THERE was a telling comment last week during a session held at the Royal Institution of Great Britain examining initial public offerings.
“We’re going to go through a rather different period now,” EY’s Richard Hall, a veteran of last year’s bumper Royal Mail float, told an audience of private equity investors. “There are still some good businesses but it’s just sorting the wheat from the chaff.”
SSP – the Danish-founded, UK-headquartered, Swedish-owned railway fast food operator – is the latest consumer hotshot eyeing a spot on the FTSE.
Despite some concerns, it has a good shot at keeping its head above water as one of Hall’s “good” businesses.
Rolling out an IPO today looks very different from the fanfare that greeted the initial crop of floats – Pets at Home, Poundland, Just Eat, AO World – that fizzed in the frothy days of the first quarter.
But how times have changed. Fingers have been burnt, and fund managers are now more cautious than ever about where they put the cash they invest for savers.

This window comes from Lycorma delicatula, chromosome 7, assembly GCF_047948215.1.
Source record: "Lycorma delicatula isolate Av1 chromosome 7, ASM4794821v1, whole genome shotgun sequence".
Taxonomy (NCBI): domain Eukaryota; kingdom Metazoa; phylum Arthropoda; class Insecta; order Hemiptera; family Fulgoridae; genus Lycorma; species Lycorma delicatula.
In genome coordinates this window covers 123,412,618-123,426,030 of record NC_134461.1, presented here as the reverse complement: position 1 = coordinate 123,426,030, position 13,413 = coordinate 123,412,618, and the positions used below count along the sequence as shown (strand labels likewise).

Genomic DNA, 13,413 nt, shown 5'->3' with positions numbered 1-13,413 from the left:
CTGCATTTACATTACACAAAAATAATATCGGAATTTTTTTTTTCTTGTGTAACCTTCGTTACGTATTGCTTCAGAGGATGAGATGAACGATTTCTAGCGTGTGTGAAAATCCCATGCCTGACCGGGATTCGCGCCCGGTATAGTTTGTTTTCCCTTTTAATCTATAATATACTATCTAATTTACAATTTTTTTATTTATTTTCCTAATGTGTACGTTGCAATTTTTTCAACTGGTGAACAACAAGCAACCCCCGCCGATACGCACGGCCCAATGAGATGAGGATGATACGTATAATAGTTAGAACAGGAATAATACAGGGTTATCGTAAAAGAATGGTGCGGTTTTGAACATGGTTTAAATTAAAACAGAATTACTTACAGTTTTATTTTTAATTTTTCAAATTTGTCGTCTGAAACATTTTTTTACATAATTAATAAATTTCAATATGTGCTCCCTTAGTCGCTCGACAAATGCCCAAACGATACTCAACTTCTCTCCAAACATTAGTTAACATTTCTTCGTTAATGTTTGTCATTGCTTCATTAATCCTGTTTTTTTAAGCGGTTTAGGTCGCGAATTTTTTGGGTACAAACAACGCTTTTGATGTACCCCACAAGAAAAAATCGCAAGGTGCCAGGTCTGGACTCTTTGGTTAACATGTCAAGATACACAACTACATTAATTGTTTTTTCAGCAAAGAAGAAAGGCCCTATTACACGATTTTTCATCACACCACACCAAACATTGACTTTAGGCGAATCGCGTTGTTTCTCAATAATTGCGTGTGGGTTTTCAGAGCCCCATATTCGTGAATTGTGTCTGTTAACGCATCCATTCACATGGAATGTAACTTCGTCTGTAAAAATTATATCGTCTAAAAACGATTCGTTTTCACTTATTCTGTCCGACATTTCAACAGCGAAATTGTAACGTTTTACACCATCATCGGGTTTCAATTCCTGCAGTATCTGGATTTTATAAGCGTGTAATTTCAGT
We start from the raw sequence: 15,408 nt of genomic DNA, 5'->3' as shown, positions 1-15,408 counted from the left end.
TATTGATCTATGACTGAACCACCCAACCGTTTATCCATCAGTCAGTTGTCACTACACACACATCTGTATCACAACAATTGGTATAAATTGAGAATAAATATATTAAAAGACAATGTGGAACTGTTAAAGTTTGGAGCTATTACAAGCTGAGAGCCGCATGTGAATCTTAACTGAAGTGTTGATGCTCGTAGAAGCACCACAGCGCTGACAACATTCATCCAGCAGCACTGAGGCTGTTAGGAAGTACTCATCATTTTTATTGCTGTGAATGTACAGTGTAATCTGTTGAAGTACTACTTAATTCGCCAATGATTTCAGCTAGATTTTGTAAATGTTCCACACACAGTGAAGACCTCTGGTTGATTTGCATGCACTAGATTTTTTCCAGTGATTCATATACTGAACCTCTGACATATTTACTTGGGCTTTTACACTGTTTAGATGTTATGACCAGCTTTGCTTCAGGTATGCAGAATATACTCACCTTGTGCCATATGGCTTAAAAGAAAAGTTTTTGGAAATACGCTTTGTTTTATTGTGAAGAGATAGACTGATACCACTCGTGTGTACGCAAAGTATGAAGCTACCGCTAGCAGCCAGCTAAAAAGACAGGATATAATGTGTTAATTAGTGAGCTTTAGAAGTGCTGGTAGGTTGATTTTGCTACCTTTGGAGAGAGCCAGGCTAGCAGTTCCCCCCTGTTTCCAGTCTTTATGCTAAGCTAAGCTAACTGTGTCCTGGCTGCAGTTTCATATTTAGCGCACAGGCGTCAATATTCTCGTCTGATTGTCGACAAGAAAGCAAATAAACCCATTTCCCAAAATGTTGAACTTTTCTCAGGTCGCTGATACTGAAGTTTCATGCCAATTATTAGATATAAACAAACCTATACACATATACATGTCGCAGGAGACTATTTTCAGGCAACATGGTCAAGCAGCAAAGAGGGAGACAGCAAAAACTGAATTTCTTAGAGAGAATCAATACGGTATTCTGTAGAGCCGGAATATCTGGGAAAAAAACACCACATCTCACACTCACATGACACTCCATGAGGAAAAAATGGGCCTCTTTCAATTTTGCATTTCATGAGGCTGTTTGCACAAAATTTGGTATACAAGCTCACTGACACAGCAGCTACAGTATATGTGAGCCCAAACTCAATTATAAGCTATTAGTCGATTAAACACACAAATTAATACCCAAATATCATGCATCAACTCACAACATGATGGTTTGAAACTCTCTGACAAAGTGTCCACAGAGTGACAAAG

SSP is known well by most of those savers – it operates railway stalwarts like Millie’s Cookies, Upper Crust, Cafe Ritazza, Camden Food Co, the go-to-place for hungry train travellers at Euston or Paddington or Kings Cross.
It also runs railway franchises for firms like Burger King, Starbucks, M&S Simply Food and WH Smith. The last one of those is important.
SSP is run by former WH Smith boss Kate Swann, the veteran consumer executive who had been long admired by company analysts and investors in the City for her days running the shop at WH Smith.
Her role at the helm will help SSP enormously. City fund managers know Swann, they have probably met her before. Having a reputation for competency is vital and is likely to benefit the company’s search to raise cash.
The company’s performance will also help. Last week SSP reported a 4.6 per cent rise in sales on a constant currency basis, with like-for like up 3.2 per cent and net income also rising 12.6 per cent for the six months ending March.
Net income margins have also been rising over the past four years, and stood at 8.4 per cent at the end of last year.
There are concerns. Lots of debt (£1.1bn at the last count), an unwillingness to break out sales by brand (it currently only offers regional breakdown) and the fear banks (Goldman Sachs and Morgan Stanley) and independent advisers (Lazard) may pull in different directions.
But this one looks promising. A good CEO and strong market position: more wheat than chaff.